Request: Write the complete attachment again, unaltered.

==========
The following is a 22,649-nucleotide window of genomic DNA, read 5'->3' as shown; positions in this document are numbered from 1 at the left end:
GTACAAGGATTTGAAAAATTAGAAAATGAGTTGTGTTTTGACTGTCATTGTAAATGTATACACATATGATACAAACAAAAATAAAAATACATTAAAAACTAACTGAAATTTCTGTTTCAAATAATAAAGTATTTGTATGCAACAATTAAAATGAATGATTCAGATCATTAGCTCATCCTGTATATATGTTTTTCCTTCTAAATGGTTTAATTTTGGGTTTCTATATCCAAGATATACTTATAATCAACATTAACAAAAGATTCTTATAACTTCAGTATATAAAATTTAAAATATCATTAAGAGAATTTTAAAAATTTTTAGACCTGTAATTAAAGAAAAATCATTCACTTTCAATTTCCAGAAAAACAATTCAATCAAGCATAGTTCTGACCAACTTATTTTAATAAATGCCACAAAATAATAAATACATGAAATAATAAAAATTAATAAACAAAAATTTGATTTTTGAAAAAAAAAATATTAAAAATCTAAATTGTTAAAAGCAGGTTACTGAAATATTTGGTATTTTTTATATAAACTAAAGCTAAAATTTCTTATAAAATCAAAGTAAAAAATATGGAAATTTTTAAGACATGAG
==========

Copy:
The following is a 22,649-nucleotide window of genomic DNA, read 5'->3' as shown; positions in this document are numbered from 1 at the left end:
GTACAAGGATTTGAAAAATTAGAAAATGAGTTGTGTTTTGACTGTCATTGTAAATGTATACACATATGATACAAACAAAAATAAAAATACATTAAAAACTAACTGAAATTTCTGTTTCAAATAATAAAGTATTTGTATGCAACAATTAAAATGAATGATTCAGATCATTAGCTCATCCTGTATATATGTTTTTCCTTCTAAATGGTTTAATTTTGGGTTTCTATATCCAAGATATACTTATAATCAACATTAACAAAAGATTCTTATAACTTCAGTATATAAAATTTAAAATATCATTAAGAGAATTTTAAAAATTTTTAGACCTGTAATTAAAGAAAAATCATTCACTTTCAATTTCCAGAAAAACAATTCAATCAAGCATAGTTCTGACCAACTTATTTTAATAAATGCCACAAAATAATAAATACATGAAATAATAAAAATTAATAAACAAAAATTTGATTTTTGAAAAAAAAAATATTAAAAATCTAAATTGTTAAAAGCAGGTTACTGAAATATTTGGTATTTTTTATATAAACTAAAGCTAAAATTTCTTATAAAATCAAAGTAAAAAATATGGAAATTTTTAAGACATGAG